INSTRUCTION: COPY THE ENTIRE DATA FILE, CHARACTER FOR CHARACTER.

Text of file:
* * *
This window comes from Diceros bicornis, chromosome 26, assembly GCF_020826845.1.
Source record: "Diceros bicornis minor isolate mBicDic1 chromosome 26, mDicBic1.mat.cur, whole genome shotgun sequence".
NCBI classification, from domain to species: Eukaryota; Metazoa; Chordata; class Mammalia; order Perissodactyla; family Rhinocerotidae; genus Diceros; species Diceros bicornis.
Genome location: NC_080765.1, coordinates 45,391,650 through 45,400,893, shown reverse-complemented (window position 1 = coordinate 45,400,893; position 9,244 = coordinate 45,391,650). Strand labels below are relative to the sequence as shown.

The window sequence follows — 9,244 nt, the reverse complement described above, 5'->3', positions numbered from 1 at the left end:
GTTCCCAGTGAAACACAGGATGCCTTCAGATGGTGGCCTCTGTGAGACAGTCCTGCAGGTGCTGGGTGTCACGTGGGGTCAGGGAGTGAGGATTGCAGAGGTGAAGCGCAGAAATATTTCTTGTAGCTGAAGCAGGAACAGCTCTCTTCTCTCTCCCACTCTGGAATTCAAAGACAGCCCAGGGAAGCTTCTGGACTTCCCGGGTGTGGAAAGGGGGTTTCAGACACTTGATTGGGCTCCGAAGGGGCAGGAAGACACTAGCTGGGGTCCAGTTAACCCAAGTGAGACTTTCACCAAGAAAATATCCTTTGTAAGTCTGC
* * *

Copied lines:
This window comes from Diceros bicornis, chromosome 26, assembly GCF_020826845.1.
Source record: "Diceros bicornis minor isolate mBicDic1 chromosome 26, mDicBic1.mat.cur, whole genome shotgun sequence".
NCBI classification, from domain to species: Eukaryota; Metazoa; Chordata; class Mammalia; order Perissodactyla; family Rhinocerotidae; genus Diceros; species Diceros bicornis.
Genome location: NC_080765.1, coordinates 45,391,650 through 45,400,893, shown reverse-complemented (window position 1 = coordinate 45,400,893; position 9,244 = coordinate 45,391,650). Strand labels below are relative to the sequence as shown.

The window sequence follows — 9,244 nt, the reverse complement described above, 5'->3', positions numbered from 1 at the left end:
GTTCCCAGTGAAACACAGGATGCCTTCAGATGGTGGCCTCTGTGAGACAGTCCTGCAGGTGCTGGGTGTCACGTGGGGTCAGGGAGTGAGGATTGCAGAGGTGAAGCGCAGAAATATTTCTTGTAGCTGAAGCAGGAACAGCTCTCTTCTCTCTCCCACTCTGGAATTCAAAGACAGCCCAGGGAAGCTTCTGGACTTCCCGGGTGTGGAAAGGGGGTTTCAGACACTTGATTGGGCTCCGAAGGGGCAGGAAGACACTAGCTGGGGTCCAGTTAACCCAAGTGAGACTTTCACCAAGAAAATATCCTTTGTAAGTCTGC